Up-close with Tariro NeGitare

ACOUSTIC guitarist Tariro NeGitare is a bundle of talent and energy having performed and has shared the stage with household names such as Stella Chiweshe, Victor Kunonga, the late Chiwoniso Maraire, Dudu Manhenga, Oliver Mtukudzi, Alick Macheso and Zahara among many others.
Her hit-song Uripi has been constantly played on local radio and proved to be a favourite of many.
The WeekendPost’s Sharon Muguwu spoke to the musician and below are some excerpts from the interview.
Q: Who is Tariro neGitare?
A: Tariro neGitare is a creative entrepreneur and musician.
Q: How old are you?
A: I am 30 years old.
Q: How did you get into music?
A: I learnt how to play the guitar while in high school. I then developed the gift through the church at Roman Catholic Mabelreign where I played in the English choir. Professionally, I started off at the Sistaz Open Mic platform where I met Edith weUtonga who ushered me in the industry by making me part of her band. The rest is history.
Q: What inspired the stage name?
A: I suppose it’s self-explanatory. The name explains exactly who I am. I am Tariro ‘anoridza gitare’. I always wanted to be associated with the guitar as that is what has brought prominence to my repertoire.
What makes me unique is not only that I can sing, but it’s the fact that I can sing and play the guitar. I therefore felt the need to constantly make reference to both and it has proven to be quite catchy.
Q: What kind of music do you play and what inspires your message?
A: I play a genre called afro-soul which is a fusion of indigenous African vibes and soul elements. I am inspired by everything around me, experiences I go through as well as of those around me.
The core of my message is centred on my purpose which is bringing hope in every situation.
Q: How many albums do you have?
A: I have two albums to date. The first is a self-titled 10-track album produced by David Sengwayo. My latest offering is called Chipo Changu which is a 13-track album produced by Steve Dyer in South Africa.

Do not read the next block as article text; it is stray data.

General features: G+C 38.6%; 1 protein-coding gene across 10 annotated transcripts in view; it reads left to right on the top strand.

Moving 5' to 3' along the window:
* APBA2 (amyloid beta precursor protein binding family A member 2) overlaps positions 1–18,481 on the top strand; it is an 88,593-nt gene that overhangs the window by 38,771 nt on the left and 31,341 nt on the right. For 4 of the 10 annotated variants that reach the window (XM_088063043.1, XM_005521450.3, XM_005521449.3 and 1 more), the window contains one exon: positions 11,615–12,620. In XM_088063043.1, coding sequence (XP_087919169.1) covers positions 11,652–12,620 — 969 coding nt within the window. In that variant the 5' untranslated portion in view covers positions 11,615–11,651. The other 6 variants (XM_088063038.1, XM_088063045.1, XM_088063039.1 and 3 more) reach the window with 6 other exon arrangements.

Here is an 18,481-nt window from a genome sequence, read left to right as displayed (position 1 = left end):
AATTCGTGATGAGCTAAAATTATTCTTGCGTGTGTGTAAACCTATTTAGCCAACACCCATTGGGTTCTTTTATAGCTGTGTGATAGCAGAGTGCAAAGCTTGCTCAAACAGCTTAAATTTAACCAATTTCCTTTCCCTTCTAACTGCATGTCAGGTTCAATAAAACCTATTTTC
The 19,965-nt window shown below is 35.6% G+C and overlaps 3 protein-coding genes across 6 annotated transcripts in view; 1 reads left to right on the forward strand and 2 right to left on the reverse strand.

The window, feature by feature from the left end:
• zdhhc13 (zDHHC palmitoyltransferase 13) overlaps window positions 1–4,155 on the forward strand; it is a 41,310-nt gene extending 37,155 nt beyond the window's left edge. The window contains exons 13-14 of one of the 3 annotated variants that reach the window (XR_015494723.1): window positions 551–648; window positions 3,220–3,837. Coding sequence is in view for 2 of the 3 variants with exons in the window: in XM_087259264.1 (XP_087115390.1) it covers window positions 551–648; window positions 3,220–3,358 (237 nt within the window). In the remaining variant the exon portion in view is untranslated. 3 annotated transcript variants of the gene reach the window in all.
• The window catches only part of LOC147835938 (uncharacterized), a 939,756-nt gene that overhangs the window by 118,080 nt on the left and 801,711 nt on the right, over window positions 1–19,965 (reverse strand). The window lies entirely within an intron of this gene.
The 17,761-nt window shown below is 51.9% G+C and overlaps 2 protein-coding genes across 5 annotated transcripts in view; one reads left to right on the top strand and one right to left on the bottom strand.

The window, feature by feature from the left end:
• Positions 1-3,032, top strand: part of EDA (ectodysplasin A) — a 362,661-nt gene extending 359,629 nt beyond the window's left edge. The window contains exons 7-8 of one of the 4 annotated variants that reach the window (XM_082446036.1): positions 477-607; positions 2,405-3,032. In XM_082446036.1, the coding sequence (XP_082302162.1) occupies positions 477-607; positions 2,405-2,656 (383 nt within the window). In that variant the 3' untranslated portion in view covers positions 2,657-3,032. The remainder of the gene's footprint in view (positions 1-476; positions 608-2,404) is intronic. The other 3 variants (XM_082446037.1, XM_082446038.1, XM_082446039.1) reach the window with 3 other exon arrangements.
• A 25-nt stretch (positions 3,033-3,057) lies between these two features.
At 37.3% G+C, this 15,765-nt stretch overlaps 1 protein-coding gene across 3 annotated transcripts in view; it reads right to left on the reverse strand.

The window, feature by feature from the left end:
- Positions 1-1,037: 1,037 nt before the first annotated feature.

Q: What is your greatest/fondest memory of being in music?
A: I have so many of those these days, but my fondest memory to date has got to be my first international tour experience with the band Jamaram in Germany a few years back.
We had over 20 shows in three weeks in different cities.
It was an exciting challenge, a lot of work, but that set the bar high for my musical career and literally gave me the road map with regards to how to position myself as an international brand.
Q: In which countries have you performed?
A: I have toured Nigeria, Ghana, US and Europe.
I am excited with where the gift is taking me and the vast opportunities that keep presenting themselves to allow me to see the world.
Q: What would you want to see improved in the music industry?
A: Our industry needs structures, or at least implementation of those that are there.  There are great things happening in small pockets but there is no correlation.
Systems need to be set up to ensure that these efforts do not go to waste and that those in the industry can reap financial benefits from their efforts.
The arts industry has multiple potential sources of revenue generation and with the right support through collaboration with other industries this can easily be achieved. However, this can only be done when the industry players organise themselves on the level of other providers of goods and services.
Q: How does your family feel about your career choice?
A: My family is very supportive sometimes more than necessary!
I am blessed to have parents and siblings who recognised my gifting form an early age and nurtured my confidence because that has allowed me to step out whether it was with the guitar or not.
Growing up with three older brothers and a little sister has also neutralised the gender gap and this has made every opportunity accessible to me.
Q: Are you married/in a relationship/ have a family?
A: I have a beautiful nine-year-old daughter.

Post a comment